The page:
Dalemark Quartet

minnow at belfry.org.uk minnow at belfry.org.uk
Wed Jul 28 20:00:23 EDT 2004

Robyn wrote:

>Lenina is an interesting character, I think; she is very loyal to her
>husband while he is alive, but as soon as he dies, all her bottled up
>resentment and regret  get full sway. She is not loyal beyond death, which
>is the difference between her and the children.

I think there is a greater difference between them than that: I think the
children were to some extent free agents whilst he was alive, and have no
reason in particular to be glad he's dead, but I am not at all sure that
his death is not simply a very great relief to Lenina, and an escape from
seventeen years' involuntary servitude.  I think she is released from a
magical compulsion: I don't know how loyal one would feel, in the
circumstances.  I can't think of any reason one would be.

   "Mother never had a say in anything.  She just did the work."  That's
how Dagner puts it when they're leaving Markind.

Then later we get

   "Don't you think Mother was fond of Father at all?" [Moril] asked dolefully.
   "Not in the way we were," said Dagner.
   "In that case, why did she run off with him like that?" Brid asked,
triumphantly, as if that clinched the matter.
   Dagner looked pensively at a new vista of apple-trees coming into view
beyond Olob's ears.  "I'm not sure," he said, "but I /think/ that cwidder
had something to do with it."

As soon as he dies, the magic he worked on her in the Lord's hall, using
the cwidder to compel her to abandon her previous life and her betrothed
love Ganner and go off to be a raggle-taggle-gypsy-o with him, is finished,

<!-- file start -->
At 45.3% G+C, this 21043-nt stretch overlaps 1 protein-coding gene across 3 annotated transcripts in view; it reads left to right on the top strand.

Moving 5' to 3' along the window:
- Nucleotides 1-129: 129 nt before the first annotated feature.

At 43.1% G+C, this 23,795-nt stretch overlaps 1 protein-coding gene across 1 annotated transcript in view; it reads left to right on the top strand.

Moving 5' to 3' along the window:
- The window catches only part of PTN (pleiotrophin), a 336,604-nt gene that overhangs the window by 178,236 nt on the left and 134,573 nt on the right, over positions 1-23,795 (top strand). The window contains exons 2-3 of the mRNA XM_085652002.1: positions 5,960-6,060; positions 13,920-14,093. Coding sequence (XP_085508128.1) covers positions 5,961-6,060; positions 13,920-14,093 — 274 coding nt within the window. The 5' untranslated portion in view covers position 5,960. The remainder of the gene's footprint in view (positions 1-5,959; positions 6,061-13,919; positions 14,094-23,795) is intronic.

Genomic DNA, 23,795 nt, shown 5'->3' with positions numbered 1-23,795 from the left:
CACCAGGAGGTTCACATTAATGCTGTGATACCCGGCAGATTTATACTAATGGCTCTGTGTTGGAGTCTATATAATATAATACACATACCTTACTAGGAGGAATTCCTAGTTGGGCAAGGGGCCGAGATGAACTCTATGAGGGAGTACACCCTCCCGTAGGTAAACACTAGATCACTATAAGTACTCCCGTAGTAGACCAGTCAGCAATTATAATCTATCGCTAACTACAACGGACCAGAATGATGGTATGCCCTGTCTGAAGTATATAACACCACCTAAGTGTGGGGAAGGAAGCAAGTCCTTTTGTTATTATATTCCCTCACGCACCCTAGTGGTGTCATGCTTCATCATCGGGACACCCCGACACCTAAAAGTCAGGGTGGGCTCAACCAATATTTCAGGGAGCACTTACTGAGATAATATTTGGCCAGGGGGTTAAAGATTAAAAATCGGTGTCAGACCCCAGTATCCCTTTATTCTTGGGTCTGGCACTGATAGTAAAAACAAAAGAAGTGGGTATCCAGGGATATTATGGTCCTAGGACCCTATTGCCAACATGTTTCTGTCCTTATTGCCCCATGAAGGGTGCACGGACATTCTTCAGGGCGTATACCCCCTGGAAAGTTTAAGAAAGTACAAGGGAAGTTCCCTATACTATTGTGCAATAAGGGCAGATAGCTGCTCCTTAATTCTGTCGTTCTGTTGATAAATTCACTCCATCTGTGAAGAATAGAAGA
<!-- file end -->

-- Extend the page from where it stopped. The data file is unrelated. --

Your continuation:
and she is able to go back to her own people and place, and the man she
originally wanted to marry, was how I read it.  I think that Clennen's
dying words, "Only found the power once, when I --" would have ended "used
it to get your mother" or some similar phrase.

That's a form of rape, isn't it, using magic to force a woman into your
bed.  And she describes his not being there any more as "being free", and
her staying with him as "her duty".  This might explain why she doesn't
move heaven and earth to get his children back and keep them safe, too:
they are all of them the products of rape, if one looks at it that way, and
she may not be sorry not to be being constantly reminded about that.

Clennen has been gloating over her about it for years, too, telling and
re-telling the story of how he took her from her home and kin and
pretending her real love is so unimportant that he can't even remember his
name, and every time he does she must resent it, I would suppose.  "She
always looked very non-committal whenever Clennen told this story".  I'll
just bet she did!


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